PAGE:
I'm hoping the pump has a backwash or some reverse-flow switch. I suspect it does, but it's going to require my tearing the panel off the wall, crawling under the tub, and checking. Otherwise, a plumber. If any of you have one of these monstrosities, can you tell me how to get a washcloth out of a pump or out of the intake drain?

I have additional work coming in on an ongoing project and have already tapped a writer friend for the work. He knows the client and the client's industry and I've let the client know/asked for the go-ahead for his help on this phase of the project. One less thing.

However, I did get a note from another regular client indicating work that I simply have to put off until I return. Everyone else has booked a place in line. It's great being this popular, but not right before a trip.

In the past, vacations or time away meant I killed myself the week before making sure clients weren't stranded while I was away. The difference this time - I'm making apologies instead of trying so hard to please. I know my limits these days. In any given day, I can't go beyond 10 hours without suffering for it.

I'm human. I'm not a machine, nor am I an employee or servant. I'll do my best, but I'll state my boundaries and respect my clients' boundaries, as well. My priorities are to my health and well-being and not to a project with an arbitrary deadline that must be completed at 10 pm on Friday. I've had only one client drop me as a result of my being out of the office. He never said that was the reason, but his fussing about my impending time off was all too clear.

How about you? Have you ever lost work because of a vacation? No great loss, is it?

Tuesday, July 28, 2009

Things I Ponder

I'm totally overworked today (amen - I have work!), so I can't give you long, thoughtful ponderings on writing. I can, however, share with you the junk in my brain that keeps me up nights. Add your own to the list. Oh, and if you have answers, I'd love to hear them!

Why do banks have braille on their drive-up windows?

Why is phonetically not spelled phonetically?

Why is abbreviation such a long word?

Why is it I can remember address numbers, phone numbers from the last 40 years, but I can't do math? Numerically adept and mathematically deficient?

Who DID let the dogs out?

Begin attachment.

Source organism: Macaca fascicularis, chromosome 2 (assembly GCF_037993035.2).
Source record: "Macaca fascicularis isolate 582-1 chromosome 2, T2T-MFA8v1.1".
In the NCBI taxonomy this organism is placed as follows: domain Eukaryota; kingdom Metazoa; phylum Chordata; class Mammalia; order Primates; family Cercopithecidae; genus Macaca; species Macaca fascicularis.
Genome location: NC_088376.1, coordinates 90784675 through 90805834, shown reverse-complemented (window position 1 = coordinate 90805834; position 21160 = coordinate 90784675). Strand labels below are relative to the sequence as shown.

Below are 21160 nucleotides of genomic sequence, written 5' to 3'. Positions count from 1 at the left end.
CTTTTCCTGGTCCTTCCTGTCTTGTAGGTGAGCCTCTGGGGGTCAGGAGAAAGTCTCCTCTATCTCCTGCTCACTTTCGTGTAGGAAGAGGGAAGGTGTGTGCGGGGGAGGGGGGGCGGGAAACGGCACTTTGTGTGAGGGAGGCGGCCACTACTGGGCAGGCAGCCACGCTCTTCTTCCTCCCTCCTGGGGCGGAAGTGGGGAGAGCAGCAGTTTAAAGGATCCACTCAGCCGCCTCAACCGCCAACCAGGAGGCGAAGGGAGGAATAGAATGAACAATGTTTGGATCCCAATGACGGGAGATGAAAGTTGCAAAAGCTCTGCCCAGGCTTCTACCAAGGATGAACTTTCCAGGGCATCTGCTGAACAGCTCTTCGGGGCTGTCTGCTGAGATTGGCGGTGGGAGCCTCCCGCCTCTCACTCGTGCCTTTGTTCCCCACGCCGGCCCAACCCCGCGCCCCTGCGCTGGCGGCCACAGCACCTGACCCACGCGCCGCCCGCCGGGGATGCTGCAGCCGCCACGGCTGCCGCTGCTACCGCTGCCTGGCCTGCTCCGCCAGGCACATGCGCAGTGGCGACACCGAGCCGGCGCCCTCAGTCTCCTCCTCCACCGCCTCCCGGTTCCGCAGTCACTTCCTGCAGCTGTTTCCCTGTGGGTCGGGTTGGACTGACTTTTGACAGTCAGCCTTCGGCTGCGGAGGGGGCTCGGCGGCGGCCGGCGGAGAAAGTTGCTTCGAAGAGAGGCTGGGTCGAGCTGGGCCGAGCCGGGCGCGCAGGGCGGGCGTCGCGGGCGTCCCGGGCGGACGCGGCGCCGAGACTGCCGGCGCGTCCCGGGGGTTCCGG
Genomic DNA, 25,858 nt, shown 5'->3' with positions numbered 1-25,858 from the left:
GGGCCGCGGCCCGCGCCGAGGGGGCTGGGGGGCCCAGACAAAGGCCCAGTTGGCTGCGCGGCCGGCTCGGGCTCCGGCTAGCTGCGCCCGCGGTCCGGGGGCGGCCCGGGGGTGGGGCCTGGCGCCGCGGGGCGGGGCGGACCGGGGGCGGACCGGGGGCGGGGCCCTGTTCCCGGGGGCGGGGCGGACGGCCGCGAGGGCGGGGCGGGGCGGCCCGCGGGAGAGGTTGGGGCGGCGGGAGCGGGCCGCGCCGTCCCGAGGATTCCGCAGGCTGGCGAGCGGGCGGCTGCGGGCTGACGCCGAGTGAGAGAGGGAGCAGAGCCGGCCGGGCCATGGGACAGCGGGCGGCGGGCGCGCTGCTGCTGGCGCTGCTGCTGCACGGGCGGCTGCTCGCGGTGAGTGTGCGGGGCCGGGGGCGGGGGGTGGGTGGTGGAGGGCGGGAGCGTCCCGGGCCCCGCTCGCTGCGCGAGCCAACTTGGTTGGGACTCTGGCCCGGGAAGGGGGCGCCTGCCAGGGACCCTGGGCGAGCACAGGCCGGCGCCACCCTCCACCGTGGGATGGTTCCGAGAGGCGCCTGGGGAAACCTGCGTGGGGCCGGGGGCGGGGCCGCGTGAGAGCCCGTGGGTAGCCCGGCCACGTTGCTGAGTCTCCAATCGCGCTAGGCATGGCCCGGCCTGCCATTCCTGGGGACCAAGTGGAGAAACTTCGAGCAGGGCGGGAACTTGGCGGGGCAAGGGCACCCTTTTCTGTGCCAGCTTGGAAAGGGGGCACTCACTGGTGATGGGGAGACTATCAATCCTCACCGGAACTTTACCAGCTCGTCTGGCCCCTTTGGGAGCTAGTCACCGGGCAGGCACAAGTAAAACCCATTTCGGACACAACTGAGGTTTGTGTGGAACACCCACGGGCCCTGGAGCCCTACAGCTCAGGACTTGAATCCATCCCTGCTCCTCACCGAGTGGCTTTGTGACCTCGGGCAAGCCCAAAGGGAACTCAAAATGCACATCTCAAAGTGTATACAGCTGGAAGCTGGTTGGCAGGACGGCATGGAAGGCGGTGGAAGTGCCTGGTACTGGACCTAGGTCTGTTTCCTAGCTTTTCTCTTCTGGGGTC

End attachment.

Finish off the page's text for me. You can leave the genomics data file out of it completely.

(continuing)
Thong underwear - why?

Why do we hermetically seal things like pens but package light bulbs in light cardboard?

Did anyone else notice the resemblance between Star Wars and The Wizard of Oz?

Why don't more people get Eddie Izzard?

What do you ponder?

Monday, July 27, 2009

In Your Defense

There's a reason I stopped ghostwriting books. Well, there are several reasons - clients wanting to pay in royalties (if at all); expecting me to also publicize, market, and sell the book; wanting endless revisions even with a contract that stated otherwise; and the posse coming in to trash all the work the client and I had done to that point, casting aspersions on my abilities.

The biggest was the last one. I cannot convince people, no matter how much they're paying me, that the advice of friends, colleagues, relatives, and non-writing sorts should be avoided. I will never understand why they hire writers and editors and then follow the advice of someone who has no experience with book writing or editing. Hence, I don't take on private, book-length ghostwriting projects any longer.

However, avoiding ghostwriting does not eliminate the posse effect. Even a simple editing job or a writing job can cast doubt on you, the writer. It takes just one friend or colleague to say, "This is all wrong" to ruin a perfectly good relationship with your client. I know. It's happened to me more than once.

In the past I would worry, fret, apologize, and kill myself to please the third party. Now, I say goodbye. If there is no clause in the contract allowing for third-party review of the project, there is no way I'm answering to another person at the tail end of a project.

But what if the client suddenly sees something he doesn't like? All you can do is understand from the outset that every sentence you type or edit will be under scrutiny. Every one. Be prepared with justifications for your choices. Because style manuals vary greatly, because clients want what shouldn't be, because editors have varied approaches, and because sometimes things do get missed, there will most likely be the need for some explanation. Sad, but true. In a current project, my husband and I were discussing the meaning of "biweekly" (and the hyphenation some use). He said every other week. I said every week. Merriam Webster online said both. Uh, okay... Just cite your source. In fact, do what I do - choose a style guide at the beginning and stick to it like glue. It's much easier to justify your choices if they're consistent.